Santa Barbara County made a breakthrough of sorts on Friday: only one new confirmed case of COVID-19 outside of prison walls.

Public Health Officer Dr. Henning Ansorg reported just one new confirmed case of the virus, a person age 18 to 29 from Santa Maria.

The low number of cases came on the same day, however, when Ansorg also announced two new deaths. One person was in their 60s with underlying health conditions and lived in Lompoc. The other was in their 70s with underlying health conditions and was a prison inmate at the Lompoc Federal Penitentiary.

“Fortunately, our hospitalization rate and intensive care unit admissions are remaining stable and the hospitals are operating below their capacity, even after the introduction of elective surgeries and procedures,” Ansorg said. “This is very reassuring. Our physical distancing is obviously working.”

Despite the single new case, all eyes are on the prison, where an additional 310 confirmed cases were announced Friday. The Federal Bureau of Prisons has been reticent to reveal much information about the situation and quality of care within the correctional facility, but officials have said they are testing all of the inmates, which is why the number of confirmed cases has exploded in recent days.

The number of new cases at the prison is particularly relevant because Gov. Gavin Newsom has said that he won’t allow cities to reopen until 14 days pass without a COVID-19 death. Santa Barbara County is looking to convince the state to separate the death count at the prison from the county’s official tally so that it won’t delay the reopening date.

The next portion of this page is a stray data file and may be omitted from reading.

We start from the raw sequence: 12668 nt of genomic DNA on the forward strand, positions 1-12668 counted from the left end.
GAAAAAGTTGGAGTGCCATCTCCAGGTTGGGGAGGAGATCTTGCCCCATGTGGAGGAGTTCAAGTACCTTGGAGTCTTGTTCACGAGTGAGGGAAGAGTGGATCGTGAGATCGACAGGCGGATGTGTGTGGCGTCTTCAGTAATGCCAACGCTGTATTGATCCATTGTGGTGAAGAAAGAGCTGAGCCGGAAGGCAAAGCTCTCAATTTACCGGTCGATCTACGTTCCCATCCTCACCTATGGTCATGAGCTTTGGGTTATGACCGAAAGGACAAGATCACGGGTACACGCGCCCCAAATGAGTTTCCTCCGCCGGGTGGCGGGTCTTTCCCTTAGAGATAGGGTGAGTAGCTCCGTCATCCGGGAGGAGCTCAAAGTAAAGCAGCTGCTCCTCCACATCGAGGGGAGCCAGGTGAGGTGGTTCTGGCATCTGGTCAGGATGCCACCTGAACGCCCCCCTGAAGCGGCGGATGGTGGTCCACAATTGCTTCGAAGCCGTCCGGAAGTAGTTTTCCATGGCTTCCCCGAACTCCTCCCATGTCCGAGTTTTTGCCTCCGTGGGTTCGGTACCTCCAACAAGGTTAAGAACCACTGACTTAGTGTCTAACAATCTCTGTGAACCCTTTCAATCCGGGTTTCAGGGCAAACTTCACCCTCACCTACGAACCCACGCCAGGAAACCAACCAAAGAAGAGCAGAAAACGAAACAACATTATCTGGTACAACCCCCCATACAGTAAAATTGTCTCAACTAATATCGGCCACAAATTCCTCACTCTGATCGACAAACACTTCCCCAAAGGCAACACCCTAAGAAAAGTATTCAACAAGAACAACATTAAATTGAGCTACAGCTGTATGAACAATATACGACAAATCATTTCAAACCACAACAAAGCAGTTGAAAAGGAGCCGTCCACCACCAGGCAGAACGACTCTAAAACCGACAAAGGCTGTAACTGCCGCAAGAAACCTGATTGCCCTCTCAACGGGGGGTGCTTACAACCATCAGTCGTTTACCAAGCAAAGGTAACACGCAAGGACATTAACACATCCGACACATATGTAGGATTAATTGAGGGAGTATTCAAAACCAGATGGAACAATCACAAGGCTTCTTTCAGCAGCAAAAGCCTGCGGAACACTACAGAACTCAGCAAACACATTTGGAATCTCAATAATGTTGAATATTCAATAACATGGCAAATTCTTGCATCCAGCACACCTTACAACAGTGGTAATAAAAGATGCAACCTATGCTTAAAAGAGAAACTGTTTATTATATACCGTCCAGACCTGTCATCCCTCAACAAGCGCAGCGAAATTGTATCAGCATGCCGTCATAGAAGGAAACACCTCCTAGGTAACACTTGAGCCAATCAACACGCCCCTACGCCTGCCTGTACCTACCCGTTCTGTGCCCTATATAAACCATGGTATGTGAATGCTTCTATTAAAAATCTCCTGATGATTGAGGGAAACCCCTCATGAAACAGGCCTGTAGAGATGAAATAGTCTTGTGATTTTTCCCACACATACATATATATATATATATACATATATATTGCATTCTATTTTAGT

The slowdown of confirmed cases in Santa Barbara County is sure to fuel desires to reopen and relax the standards for businesses. Santa Barbara City Councilman Michael Jordan said he wants to consider a “measured” reopening sooner than the county is ready because of the slowdown in confirmed cases in the south part of the county.

Friday also brought good news for some retail businesses, such as bookstores and toy stores, florists, music stores and other nonessential retail outlets, to allow customers to order online or over the phone and pick up at curbside. 

Meanwhile, the governor issued an executive order Friday to send a vote-by-mail ballot to every registered voter in California for the Nov. 3 election. 

About 75 percent of state voters received a vote-by-mail ballot for the March election, and in Santa Barbara County, 77 percent of voters already vote by mail. 

“While expanding vote-by-mail is critical, we remain committed to providing as many in-person voting opportunities, on and before Election Day, in a manner that is safe for both voters and election workers,” Secretary of State Alex Padilla said in a statement.

Counting the prison cases, 1,032 people in the county have tested positive for the virus. There have been 11 deaths.

Noozhawk staff writer Joshua Molina can be reached at Follow Noozhawk on Twitter: @noozhawk, @NoozhawkNews and @NoozhawkBiz. Connect with Noozhawk on Facebook.

Joshua Molina

Joshua Molina, Noozhawk Staff Writer

Noozhawk staff writer Joshua Molina can be reached at